I’m not so sure about TT with Necas. They did look good together in an early preseason game when there was a ton of room on the ice, but in a later game when the checking pressure was turned up they did not. Both are really soft on the boards.
Also agree about Svechnikov. He is creating a bunch of quality chances for himself and teammates. At some point he is going to bust out.
Good win against a bottom team. The Canes were obviously better throughout the lineup. I agree with Matt that McGinn/Bishop/Zykov had a strong game. All four lines showed well last night. Svechnikov is on the verge of breaking out.
Any talk of separating Aho and Teravainen (I thought it made sense in the preseason, but not now) is folly. Ferland has added offense. But he is not strong defensively–Teravainen is superior defending. TT is a much better playmaker who often gets the puck to Aho in ideal situations (either as Aho is about to reach top speed or in a spot where the defense has to make a quick decision, which if the D chooses poorly gives Aho the opportunity to exploit the mistake). Again, I would remind people of all the handwringing about moving Aho to center during the preseason. Until TT was on his wing, Aho was not a 1C. That is not a coincidence. Aho’s is a great player who would have become a top center, but his ability to do that from game 1 is partially due to Teravainen. Don’t get me wrong, Ferland has been excellent. But Jordan Staal produced more with Aho/TT, as did Zykov, as did Foegele in the preseason, and of course that international superstar Veli-Matti Savinainen was a point-per-game player in the most recent World Championships as the third player on a line with Aho and Teravainen.
Back to last night. The Canes won with the power play and penalty kill finally working. But they didn’t score 5-on-5 despite dominating play. Carolina is producing historic shot numbers. Maybe the team actually needs to work on passing. Think about it, Aho is actually one of the only players (TT and Williams are also obviously in this category) who is not displaying a shoot-first style. That is likely the reason he has a point streak.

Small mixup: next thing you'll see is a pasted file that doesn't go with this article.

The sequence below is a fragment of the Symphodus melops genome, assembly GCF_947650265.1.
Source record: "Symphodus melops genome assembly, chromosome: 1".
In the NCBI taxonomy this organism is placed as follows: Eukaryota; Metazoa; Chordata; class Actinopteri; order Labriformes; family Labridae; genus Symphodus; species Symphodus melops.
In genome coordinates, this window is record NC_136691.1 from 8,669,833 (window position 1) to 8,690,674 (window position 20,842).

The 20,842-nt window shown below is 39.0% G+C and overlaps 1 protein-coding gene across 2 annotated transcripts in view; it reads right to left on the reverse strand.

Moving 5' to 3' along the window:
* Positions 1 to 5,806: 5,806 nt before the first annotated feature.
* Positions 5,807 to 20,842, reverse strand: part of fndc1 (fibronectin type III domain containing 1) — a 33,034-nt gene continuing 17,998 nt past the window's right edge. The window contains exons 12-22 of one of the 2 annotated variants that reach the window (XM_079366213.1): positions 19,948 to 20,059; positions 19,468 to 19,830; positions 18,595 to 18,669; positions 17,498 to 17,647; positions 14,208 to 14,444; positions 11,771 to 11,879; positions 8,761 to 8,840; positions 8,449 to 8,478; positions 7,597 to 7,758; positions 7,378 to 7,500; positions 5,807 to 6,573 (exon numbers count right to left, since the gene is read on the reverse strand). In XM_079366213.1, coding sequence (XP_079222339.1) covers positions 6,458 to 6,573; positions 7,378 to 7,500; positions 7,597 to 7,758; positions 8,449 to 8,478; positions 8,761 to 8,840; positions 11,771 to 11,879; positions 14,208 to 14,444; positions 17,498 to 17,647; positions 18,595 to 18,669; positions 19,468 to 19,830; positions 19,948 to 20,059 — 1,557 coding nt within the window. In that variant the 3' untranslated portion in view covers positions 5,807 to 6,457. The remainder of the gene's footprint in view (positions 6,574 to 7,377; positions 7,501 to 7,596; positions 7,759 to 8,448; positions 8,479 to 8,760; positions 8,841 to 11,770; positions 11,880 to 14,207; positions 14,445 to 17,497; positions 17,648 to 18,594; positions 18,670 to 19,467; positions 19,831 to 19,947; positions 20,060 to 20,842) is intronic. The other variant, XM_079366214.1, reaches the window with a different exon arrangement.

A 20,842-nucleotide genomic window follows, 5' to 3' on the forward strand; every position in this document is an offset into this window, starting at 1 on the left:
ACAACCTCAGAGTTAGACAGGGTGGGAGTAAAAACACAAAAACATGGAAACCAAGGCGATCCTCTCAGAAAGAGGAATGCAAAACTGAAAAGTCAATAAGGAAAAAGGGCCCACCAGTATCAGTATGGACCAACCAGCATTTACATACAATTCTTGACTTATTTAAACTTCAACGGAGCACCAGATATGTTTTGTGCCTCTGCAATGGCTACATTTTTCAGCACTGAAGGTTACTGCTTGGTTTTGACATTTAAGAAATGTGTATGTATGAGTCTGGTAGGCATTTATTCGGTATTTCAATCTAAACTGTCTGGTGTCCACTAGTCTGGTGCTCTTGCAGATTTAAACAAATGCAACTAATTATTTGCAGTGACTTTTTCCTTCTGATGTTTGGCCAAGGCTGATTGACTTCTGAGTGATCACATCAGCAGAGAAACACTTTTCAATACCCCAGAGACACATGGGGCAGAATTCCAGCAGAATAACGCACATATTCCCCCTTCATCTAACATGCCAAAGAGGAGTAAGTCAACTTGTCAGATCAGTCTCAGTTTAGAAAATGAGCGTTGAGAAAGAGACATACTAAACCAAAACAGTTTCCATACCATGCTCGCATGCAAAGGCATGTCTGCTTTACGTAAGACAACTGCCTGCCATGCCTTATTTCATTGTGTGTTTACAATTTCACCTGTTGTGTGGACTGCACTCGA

I do think changing up the lines might work. Matt was concerned about Foegele being able to keep up with the defensive zone responsibilities on Staal’s line. So far he has been up to the task. I would like to see Svechnikov as the RW with Staal and Foegele. Williams is playing well, but there are occasions where it is apparent he isn’t quite as fast anymore. While Svechnikov has taken too many penalties, Williams has taken only one less. So I think the potential for getting Svechnikov more scoring chances is worth experimenting. Also, because Williams is an excellent passer he could be used to provide offensive upside for another line. Something like this is worth a look:
The lines with two rookies both have veteran leadership. The Bishop line would be both fast and physical to provide some defensive support to Staal’s line. The Wallmark line could take mostly offensive zone draws as all three players are quite good at keeping pucks down low in the offensive zone.
I realize the team is actually exceeding expectations. But the reality is that they aren’t scoring the past four games.
There is no doubt that Aho is the player that makes others better. I do not suggest moving Teravainen at this point. He has a long history of being productive with Aho. But, Teravainen has not played up to his own standards so far this season. After the first couple games he has been fine on defense, but seems to be floating on offense. Trying to avoid contact? I don’t know, but he isn’t playing as Matt calls it “Brind’Amour Hockey.”
I also believe it was as much a coincidence that Aho’s game got going when reunited with Teravainen in camp. He needed a few games to get back in the groove. Yes, Aho is best with a heady player that sees the ice well like Teravainen, but the Canes do have other players like that. Players like Ferland are harder to find.
I wouldn’t change any of the lines at this point. Scoring comes and goes throughout the season. The Canes don’t have scoring talent like Toronto, so they will need to keep working on tightening it up on defense and avoid the big breakdowns that have plagued them in the past and so far this season.
Also hoping that Mzarek has hit his stride and will continue to play like he has the past couple nights.
I’m glad I trusted my friends (full-time Flames fan) scouting report on Ferland. Everyone’s impression of him including myself was that he was physical and a net front guy but lacking offensive touch. But my friend did say the guy was a low-key sniper. I’m sorry but Jordan Staal should never be in that middle-slot position in the powerplay again when we have guys like Ferland and Aho who can bang 1 timers way better than Staal can.
My friend is still telling us to prepare for the aspect of Ferland that makes him a bottom 6 winger – the fact he’s inconsistent. So far we’ve seen the ‘elite’ Ferland and it’s working out great but I think it’d be crazy to think he’d sustain this. In fact if he was to now finish an 82 game season with around 35-45 pts the drop-off in his production rate the rest of the season might be disappointing. Here’s to hoping that doesn’t happen.